June 28, 2013
CHRISTINE POLLOCK, Plaintiff-Appellant,
COACHMAN MANOR, LLC; SIYATA ASSOCIATES, LLC, Defendants-Respondents, and JOSEPH I. KAZARNOVSKY, Defendant.
NOT FOR PUBLICATION WITHOUT THE APPROVAL OF THE APPELLATE DIVISION
Argued March 19, 2013
On appeal from Superior Court of New Jersey, Law Division, Camden County, Docket No. L-2165-10.
Daniel B. Zonies argued the cause for appellant Christine Pollock.
William J. Marconi argued the cause for respondents Coachman Manor, LLC and Siyata Associates, LLC (Duncan MacDonald & Herforth, attorneys; Mr. Marconi, on the brief).
Before Judges Kennedy and Mantineo.
Plaintiff appeals from the grant of summary judgment dismissing her personal injury complaint against defendants Coachman Manor, LLC, and Siyata Associates, LLC, entities that owned the apartment complex where plaintiff lived (collectively referred to as "defendant landlord"). We affirm.
Our review of a motion court order granting or denying summary judgment is de novo, and we apply the same standard as the motion court in determining whether there are any genuinely disputed issues of material fact sufficient to warrant resolution of the disputed issues by the trier of fact. Prudential Prop. & Cas. Ins. Co. v. Boylan, 307 N.J.Super. 162, 167 (App. Div.), certif. denied, 154 N.J. 608 (1998). Our analysis requires that we first determine whether the moving party has demonstrated that there are no genuine disputes as to material facts, and then we decide "whether the motion judge's application of the law was correct." Atl. Mut. Ins. Co. v. Hillside Bottling Co., 387 N.J.Super. 224, 230-31 (App. Div.), certif. denied, 189 N.J. 104 (2006). In so doing, we view the evidence "in the light most favorable to the part[y] opposing summary judgment." Brill v. Guardian Life Ins. Co. of Am., 142 N.J. 520, 523 (1995). We accord no special deference to the motion judge's conclusions on issues of law. Zabilowicz v. Kelsey, 200 N.J. 507, 512 (2009).
Following are the salient facts viewed in a light most favorable to plaintiff. Plaintiff leased an apartment from defendant landlord in March 2006 and continued to reside there at all times relevant to the events described in this opinion. The apartment was equipped with a gas stove and oven.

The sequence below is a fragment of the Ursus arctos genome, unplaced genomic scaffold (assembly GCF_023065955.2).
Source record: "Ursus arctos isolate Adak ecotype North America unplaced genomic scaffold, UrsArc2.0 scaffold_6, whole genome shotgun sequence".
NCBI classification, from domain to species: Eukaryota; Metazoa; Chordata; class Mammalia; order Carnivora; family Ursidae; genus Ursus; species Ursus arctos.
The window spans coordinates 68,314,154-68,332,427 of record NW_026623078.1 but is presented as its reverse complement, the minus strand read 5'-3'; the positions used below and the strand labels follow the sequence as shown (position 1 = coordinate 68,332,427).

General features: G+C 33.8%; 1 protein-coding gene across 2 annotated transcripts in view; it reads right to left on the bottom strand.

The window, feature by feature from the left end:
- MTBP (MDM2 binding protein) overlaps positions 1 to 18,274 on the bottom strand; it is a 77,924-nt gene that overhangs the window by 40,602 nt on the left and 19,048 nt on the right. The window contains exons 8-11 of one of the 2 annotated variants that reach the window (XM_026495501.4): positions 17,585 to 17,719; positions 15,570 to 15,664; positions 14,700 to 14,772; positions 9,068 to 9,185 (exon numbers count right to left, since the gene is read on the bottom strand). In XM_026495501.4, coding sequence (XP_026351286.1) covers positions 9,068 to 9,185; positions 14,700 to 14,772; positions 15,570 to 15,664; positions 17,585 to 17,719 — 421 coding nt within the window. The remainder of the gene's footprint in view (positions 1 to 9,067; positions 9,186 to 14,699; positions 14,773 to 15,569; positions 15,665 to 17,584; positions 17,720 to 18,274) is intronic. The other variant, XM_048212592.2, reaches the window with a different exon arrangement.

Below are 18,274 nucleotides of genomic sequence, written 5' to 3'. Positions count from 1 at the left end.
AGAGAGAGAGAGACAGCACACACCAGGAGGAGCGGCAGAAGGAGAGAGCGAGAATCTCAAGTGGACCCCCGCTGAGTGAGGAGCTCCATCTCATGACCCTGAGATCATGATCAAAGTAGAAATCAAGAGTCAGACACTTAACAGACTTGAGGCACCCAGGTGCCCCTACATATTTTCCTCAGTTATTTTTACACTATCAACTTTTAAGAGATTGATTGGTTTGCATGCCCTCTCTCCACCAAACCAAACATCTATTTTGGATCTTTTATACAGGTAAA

In late March or early April 2006, plaintiff called the defendant landlord to come to the apartment because plaintiff's mother, while visiting, reported smelling gas. Defendant landlord sent a worker to plaintiff's apartment, and that worker "jiggled the knobs" on the oven and the gas smell disappeared.
Then, in 2007, plaintiff noticed that the burners on the stove failed to ignite, and she called defendant landlord. A maintenance worker again went to plaintiff's apartment, and lit the pilot light on the stove, which solved the problem. Plaintiff never had any other problems with either the stove or the oven until February 8, 2009.
On that date, plaintiff turned the knob on her oven to the setting for 350 degrees and waited five minutes to allow the oven to heat. Then, as she opened the oven door to place an item in to be cooked, flames were expelled from the interior of the oven, causing plaintiff to sustain burns.
Plaintiff thereafter filed a complaint against defendant landlord for personal injuries. Plaintiff never provided an expert report and, after the completion of discovery, defendant landlord moved for summary judgment. The motion judge granted summary judgment, and determined that plaintiff had presented no direct evidence that defendant landlord was negligent, and that the record did not support application of the doctrine of res ipsa loquitur.
This appeal followed. Plaintiff argues on appeal that the two complaints she made to the defendant landlord during 2006 and 2007 were sufficient to support the application of res ipsa loquitur here, and that the motion judge erred in concluding otherwise.
To establish premises liability, plaintiff bears the burden of proving that the premises owner breached the duty of care owed to him. Jerista v. Murray, 185 N.J. 175, 191 (2005). Under New Jersey law, "landlords and business owners should be liable for foreseeable injuries that occur on their premises." Cuzmicz v. Ivy Hill Park Apartments, Inc., 147 N.J. 510, 517 (1997). This duty arises out of the fact that landlords and business owners "are in the best position to control the risk of harm. Ownership or control of the premises, for example, enables a party to prevent the harm." Ibid.
The owner of the premises generally is not liable for injuries caused by defects for which it had no actual or constructive notice and no reasonable opportunity to discover. Nisivoccia v. Glass Garden, Inc., 175 N.J. 559, 563 (2003); Brown v. Racquet Club of Bricktown, 95 N.J. 280, 291 (1984). For that reason, "[o]rdinarily an injured plaintiff . . . must prove, as an element of the cause of action, that the defendant had actual or constructive knowledge of the dangerous condition that caused the accident." Nisivoccia, supra, 175 N.J. at 563.